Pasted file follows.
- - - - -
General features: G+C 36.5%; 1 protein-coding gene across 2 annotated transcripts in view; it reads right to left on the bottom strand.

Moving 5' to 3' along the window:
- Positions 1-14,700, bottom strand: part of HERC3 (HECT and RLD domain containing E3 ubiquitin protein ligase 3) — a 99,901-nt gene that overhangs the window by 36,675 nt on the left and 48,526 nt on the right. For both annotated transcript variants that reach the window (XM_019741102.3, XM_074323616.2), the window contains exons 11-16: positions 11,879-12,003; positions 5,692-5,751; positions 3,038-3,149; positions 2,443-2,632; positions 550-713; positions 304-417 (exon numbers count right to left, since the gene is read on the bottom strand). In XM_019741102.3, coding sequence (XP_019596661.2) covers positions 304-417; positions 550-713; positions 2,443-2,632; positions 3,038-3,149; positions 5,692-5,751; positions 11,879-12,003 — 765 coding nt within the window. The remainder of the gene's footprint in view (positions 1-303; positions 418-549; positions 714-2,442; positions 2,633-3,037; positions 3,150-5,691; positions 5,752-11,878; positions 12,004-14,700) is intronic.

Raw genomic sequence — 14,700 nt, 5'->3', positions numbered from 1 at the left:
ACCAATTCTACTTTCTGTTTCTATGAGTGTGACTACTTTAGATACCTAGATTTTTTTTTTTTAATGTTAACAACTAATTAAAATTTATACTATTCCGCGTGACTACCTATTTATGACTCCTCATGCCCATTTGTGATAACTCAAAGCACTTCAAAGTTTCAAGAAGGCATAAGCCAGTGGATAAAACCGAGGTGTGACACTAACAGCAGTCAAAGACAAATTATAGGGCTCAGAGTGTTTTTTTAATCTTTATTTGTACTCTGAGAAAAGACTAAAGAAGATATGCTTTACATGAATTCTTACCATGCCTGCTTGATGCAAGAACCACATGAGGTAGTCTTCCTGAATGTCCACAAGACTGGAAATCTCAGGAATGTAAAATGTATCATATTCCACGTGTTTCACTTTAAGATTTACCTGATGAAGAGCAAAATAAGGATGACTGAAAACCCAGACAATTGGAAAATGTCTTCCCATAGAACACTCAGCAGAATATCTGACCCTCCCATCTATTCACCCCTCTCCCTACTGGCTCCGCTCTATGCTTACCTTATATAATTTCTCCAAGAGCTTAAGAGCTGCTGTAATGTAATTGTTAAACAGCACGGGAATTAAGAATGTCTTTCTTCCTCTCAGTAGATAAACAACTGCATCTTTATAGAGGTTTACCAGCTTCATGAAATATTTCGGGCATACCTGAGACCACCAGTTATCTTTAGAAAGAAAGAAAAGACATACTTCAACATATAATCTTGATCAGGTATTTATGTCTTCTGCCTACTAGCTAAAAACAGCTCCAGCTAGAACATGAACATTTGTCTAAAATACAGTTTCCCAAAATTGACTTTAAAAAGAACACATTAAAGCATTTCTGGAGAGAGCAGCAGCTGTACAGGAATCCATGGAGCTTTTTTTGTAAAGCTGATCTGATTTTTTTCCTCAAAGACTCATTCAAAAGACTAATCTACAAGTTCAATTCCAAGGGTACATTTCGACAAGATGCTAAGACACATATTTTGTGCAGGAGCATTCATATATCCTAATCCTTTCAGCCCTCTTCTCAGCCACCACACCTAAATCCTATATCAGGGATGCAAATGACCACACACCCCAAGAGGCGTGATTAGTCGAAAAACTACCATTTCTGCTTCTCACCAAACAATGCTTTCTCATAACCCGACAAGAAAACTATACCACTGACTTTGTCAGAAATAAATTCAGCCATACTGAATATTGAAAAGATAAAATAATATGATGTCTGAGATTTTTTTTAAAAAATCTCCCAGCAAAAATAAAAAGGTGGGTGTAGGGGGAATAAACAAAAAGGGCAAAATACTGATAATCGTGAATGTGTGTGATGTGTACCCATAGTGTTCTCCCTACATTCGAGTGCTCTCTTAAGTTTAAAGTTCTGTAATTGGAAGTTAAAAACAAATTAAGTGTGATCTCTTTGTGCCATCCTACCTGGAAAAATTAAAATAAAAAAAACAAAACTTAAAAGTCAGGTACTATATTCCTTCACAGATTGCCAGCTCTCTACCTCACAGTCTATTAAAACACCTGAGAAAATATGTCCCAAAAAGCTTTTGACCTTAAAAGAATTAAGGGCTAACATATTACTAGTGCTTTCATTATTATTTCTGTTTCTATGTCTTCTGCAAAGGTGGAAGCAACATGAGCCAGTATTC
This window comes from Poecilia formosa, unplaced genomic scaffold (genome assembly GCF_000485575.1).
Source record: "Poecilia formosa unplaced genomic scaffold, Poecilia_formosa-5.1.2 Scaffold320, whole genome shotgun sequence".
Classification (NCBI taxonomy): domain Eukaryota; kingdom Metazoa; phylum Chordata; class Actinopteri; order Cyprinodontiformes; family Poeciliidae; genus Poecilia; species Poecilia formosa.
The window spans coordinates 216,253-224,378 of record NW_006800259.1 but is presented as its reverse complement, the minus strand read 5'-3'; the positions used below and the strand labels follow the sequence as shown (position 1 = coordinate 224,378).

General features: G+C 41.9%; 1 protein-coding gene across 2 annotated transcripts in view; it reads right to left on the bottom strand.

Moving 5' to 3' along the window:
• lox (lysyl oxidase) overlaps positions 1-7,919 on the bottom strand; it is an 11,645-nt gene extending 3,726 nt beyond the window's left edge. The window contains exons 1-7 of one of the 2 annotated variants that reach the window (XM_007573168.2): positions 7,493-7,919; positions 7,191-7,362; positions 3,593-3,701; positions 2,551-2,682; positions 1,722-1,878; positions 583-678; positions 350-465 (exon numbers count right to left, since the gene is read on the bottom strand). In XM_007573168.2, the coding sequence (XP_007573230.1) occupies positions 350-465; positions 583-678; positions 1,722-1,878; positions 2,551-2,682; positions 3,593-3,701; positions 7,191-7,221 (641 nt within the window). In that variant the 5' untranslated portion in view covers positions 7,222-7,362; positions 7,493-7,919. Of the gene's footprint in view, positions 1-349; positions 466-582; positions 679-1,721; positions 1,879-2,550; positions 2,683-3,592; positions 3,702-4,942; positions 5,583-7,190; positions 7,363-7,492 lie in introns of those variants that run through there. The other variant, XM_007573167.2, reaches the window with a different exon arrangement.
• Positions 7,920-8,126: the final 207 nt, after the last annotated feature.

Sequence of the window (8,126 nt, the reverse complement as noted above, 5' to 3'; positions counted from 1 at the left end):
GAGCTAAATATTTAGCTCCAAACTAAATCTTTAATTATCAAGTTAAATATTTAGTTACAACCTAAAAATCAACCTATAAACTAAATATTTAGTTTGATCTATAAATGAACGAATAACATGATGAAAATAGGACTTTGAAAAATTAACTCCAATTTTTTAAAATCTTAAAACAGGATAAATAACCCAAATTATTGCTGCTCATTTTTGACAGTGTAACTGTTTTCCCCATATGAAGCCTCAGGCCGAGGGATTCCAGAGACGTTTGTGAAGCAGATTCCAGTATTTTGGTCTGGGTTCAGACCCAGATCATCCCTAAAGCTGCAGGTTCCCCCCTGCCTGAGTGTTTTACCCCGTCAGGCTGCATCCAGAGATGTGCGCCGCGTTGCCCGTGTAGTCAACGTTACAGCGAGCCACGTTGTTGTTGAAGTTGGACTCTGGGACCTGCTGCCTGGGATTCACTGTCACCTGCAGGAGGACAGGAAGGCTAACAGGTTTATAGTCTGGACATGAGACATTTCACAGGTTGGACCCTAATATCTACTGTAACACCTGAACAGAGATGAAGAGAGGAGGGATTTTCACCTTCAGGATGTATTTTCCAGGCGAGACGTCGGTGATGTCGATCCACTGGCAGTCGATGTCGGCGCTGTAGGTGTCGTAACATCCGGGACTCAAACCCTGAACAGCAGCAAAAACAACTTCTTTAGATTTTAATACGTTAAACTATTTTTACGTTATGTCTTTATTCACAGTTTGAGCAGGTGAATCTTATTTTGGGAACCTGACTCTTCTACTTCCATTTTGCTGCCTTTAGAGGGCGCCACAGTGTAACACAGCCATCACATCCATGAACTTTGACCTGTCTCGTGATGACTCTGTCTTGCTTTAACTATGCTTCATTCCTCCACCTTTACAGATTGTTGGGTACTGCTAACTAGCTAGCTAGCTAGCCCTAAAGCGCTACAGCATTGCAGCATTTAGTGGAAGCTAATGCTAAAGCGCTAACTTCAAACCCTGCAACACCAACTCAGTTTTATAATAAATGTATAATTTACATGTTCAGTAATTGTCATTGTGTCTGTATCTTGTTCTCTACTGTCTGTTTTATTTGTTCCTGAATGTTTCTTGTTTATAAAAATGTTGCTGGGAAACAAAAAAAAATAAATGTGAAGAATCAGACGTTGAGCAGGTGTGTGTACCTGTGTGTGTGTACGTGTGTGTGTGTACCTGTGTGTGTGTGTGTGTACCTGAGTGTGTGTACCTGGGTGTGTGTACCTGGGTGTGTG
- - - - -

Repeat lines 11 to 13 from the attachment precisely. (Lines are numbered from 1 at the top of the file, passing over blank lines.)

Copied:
Moving 5' to 3' along the window:
• lox (lysyl oxidase) overlaps positions 1-7,919 on the bottom strand; it is an 11,645-nt gene extending 3,726 nt beyond the window's left edge. The window contains exons 1-7 of one of the 2 annotated variants that reach the window (XM_007573168.2): positions 7,493-7,919; positions 7,191-7,362; positions 3,593-3,701; positions 2,551-2,682; positions 1,722-1,878; positions 583-678; positions 350-465 (exon numbers count right to left, since the gene is read on the bottom strand). In XM_007573168.2, the coding sequence (XP_007573230.1) occupies positions 350-465; positions 583-678; positions 1,722-1,878; positions 2,551-2,682; positions 3,593-3,701; positions 7,191-7,221 (641 nt within the window). In that variant the 5' untranslated portion in view covers positions 7,222-7,362; positions 7,493-7,919. Of the gene's footprint in view, positions 1-349; positions 466-582; positions 679-1,721; positions 1,879-2,550; positions 2,683-3,592; positions 3,702-4,942; positions 5,583-7,190; positions 7,363-7,492 lie in introns of those variants that run through there. The other variant, XM_007573167.2, reaches the window with a different exon arrangement.
• Positions 7,920-8,126: the final 207 nt, after the last annotated feature.